Mucca Pazza is an odd act: a tight marching band with DIY helmet amps, unusual instruments, cheerleaders and diverse influences – a delightful dadaist patchwork
Genre: Brass Band / Dada
Region: Chicago, USA
Artists’ Website: Mucca Pazza
Label: Electric Cowbell Records
Mucca Pazza (meaning “crazy cow” in Italian) is certainly an unusual case of a band. At first they sound like a brass band, inevitably bringing in mind the Rebirth Brass Band and other New Orleans folks, but there are a lot of unexpected features that set them apart from any strict definition of a genre.
There have been also other brass bands experimented themselves out of their category like the Dirty Dozen Brass Band and most notably the Youngblood Brass Band who managed to merge the brass band sound with hip hop and progressive elements.
Mucca Pazza is the dadaist cousin of those bands, assembling sometimes chaotic collages of sounds in unpredictable avant-garde song structures. The band has chosen to give space to boundless experimentation, without obeying to rules or even to a ‘necessary’ tunefulness. At times their music is like a satire, at times they want to make noise, at times their songs are overly melodious, delightful, grandiose – every song has its own character. Nonetheless, ‘Safety Fifth’, contains enough good songs to make it an interesting record.
There are too many influences to mention like rock, surf and gypsy music. There are some standout tracks like the upbeat opener ‘Boss Taurus’ with eloquent brass and glockenspiel timbres or the romantic ‘Last Days’ which flows between the dramaturgy of Beirut and the detailed instrumentation of Calexico. As in this song there is a diffused cinematic sensibility throughout the whole album.
‘Maui Waui 5-0’ features a world brass surf-a-delica with blazing horns and strumming guitars that could be accompanying an oriental spy movie. ‘Rabbits And Trees’ goes into the gypsy jazz direction to prepare the ground for the outward horn assault of ‘Sexy Bull’ that could be performed even in Guca festival.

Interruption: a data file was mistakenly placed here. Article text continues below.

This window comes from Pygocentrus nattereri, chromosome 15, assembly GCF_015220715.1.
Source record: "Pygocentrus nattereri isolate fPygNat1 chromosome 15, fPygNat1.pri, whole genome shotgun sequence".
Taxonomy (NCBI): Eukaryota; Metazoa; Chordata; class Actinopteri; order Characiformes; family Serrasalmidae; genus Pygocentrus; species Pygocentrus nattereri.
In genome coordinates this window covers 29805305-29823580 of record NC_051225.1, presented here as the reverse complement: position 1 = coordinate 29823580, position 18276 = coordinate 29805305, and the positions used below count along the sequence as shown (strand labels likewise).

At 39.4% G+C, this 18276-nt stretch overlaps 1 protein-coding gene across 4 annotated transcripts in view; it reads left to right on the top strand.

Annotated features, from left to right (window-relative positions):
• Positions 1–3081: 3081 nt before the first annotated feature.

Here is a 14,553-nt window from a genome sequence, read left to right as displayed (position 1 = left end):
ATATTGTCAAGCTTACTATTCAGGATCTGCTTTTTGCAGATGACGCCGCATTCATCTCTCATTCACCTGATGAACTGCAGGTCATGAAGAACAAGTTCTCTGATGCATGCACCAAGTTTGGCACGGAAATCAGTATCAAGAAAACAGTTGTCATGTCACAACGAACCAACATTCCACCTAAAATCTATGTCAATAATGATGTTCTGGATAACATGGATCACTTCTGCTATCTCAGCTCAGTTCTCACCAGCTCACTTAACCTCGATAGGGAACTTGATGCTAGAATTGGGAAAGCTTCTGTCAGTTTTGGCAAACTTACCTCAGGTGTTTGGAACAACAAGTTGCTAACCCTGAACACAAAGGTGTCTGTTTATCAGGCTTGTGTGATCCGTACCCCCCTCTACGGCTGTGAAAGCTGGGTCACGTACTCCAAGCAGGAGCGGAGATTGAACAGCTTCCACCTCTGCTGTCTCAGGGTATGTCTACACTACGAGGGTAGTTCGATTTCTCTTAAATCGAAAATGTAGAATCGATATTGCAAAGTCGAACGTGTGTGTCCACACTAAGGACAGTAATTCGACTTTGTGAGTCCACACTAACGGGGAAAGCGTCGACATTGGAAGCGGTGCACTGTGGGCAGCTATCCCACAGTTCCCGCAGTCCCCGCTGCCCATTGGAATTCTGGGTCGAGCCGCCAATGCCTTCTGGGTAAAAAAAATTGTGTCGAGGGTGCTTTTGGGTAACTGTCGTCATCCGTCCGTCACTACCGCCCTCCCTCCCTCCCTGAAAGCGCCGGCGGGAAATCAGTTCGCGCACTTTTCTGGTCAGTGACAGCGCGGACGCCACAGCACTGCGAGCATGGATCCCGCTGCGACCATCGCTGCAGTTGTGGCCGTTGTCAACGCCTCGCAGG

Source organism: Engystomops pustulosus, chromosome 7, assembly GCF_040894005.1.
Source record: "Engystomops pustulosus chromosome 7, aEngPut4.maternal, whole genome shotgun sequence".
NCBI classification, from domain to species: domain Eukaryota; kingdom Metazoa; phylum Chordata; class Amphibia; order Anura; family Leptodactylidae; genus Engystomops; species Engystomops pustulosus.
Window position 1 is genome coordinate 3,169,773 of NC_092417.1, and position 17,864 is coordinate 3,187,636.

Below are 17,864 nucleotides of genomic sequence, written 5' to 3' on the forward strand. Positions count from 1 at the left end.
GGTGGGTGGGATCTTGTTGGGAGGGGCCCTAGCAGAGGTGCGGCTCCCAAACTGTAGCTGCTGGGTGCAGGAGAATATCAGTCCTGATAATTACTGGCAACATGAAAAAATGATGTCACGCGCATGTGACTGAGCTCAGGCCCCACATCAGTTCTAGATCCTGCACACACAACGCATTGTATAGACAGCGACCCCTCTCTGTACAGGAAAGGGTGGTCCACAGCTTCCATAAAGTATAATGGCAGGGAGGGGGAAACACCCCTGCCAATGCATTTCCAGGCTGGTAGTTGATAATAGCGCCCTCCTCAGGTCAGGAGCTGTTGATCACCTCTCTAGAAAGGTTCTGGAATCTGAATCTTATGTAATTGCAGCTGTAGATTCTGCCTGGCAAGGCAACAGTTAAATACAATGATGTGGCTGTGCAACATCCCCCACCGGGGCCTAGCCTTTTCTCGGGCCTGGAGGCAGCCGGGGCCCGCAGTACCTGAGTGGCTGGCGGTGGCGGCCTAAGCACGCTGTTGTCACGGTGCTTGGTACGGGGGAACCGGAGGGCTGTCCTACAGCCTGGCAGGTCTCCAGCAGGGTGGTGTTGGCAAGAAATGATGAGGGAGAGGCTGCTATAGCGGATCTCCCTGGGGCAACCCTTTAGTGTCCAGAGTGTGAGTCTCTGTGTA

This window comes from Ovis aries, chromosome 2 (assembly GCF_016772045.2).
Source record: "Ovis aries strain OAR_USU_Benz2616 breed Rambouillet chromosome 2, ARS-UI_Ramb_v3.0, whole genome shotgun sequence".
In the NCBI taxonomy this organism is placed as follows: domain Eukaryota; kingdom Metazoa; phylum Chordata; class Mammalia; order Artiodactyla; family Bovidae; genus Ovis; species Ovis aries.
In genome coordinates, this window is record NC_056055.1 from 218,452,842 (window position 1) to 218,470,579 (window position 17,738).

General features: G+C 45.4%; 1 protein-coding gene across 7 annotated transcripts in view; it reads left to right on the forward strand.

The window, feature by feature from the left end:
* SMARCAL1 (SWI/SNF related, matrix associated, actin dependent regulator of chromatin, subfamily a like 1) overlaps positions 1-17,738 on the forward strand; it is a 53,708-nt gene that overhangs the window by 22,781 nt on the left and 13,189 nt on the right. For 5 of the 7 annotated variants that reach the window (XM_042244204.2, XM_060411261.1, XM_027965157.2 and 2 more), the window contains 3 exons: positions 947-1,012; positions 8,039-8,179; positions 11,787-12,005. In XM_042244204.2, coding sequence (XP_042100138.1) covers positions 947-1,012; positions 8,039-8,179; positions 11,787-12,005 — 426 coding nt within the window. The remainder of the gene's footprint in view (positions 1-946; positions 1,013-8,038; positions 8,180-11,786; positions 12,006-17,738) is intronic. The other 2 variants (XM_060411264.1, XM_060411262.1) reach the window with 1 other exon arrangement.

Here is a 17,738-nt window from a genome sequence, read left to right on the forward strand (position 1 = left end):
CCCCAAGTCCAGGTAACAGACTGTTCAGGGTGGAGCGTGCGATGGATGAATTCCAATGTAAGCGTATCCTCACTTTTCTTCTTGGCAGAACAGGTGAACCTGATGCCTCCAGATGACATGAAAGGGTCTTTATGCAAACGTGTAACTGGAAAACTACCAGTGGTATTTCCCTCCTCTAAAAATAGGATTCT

What is exciting here is that the body of music is quite experimental and utterly incoherent albeit injected with a healthy dose of sticky melodies and rhythms to keep up a dance. The musicianship is tight as they showcase their experience in ‘stop and go’ breaks and multiple shifts within songs that are only a couple of minutes long.
As evident in their music, Mucca Pazza is a diverse band that has evolved by playing sessions at abandoned industrial scrap yards next to the Chicago river on Sunday noons attended by people with coffee and donuts. As many have witnessed, such factory relics can be inspiring places as they have already ‘decomposed’ from their original function and that can provide space for limitless creativity and reconfiguration. In Freegan Kolektiva at least we are really interested in repurposing and creative reassembly of any given materials.
More than 30 member strong, Mucca Pazza have achieved a few innovations already like the fact that they feature some unusual instruments for a marching band (accordion, violin, glockenspiel, guitar and mandolin). It is their ‘freak section’ equipped with custom made amp hockey helmets to be able to march along with the rest of the band. That’s a whole new dynamic for such a motley mob which performs also with a cheerleader group shouting out surrealistic algebraic formulas.
Mucca Pazza have stayed almost a decade together and this is their third album after ‘A Little Marching Band’ (2006) and ‘Plays Together Well’ (2008).
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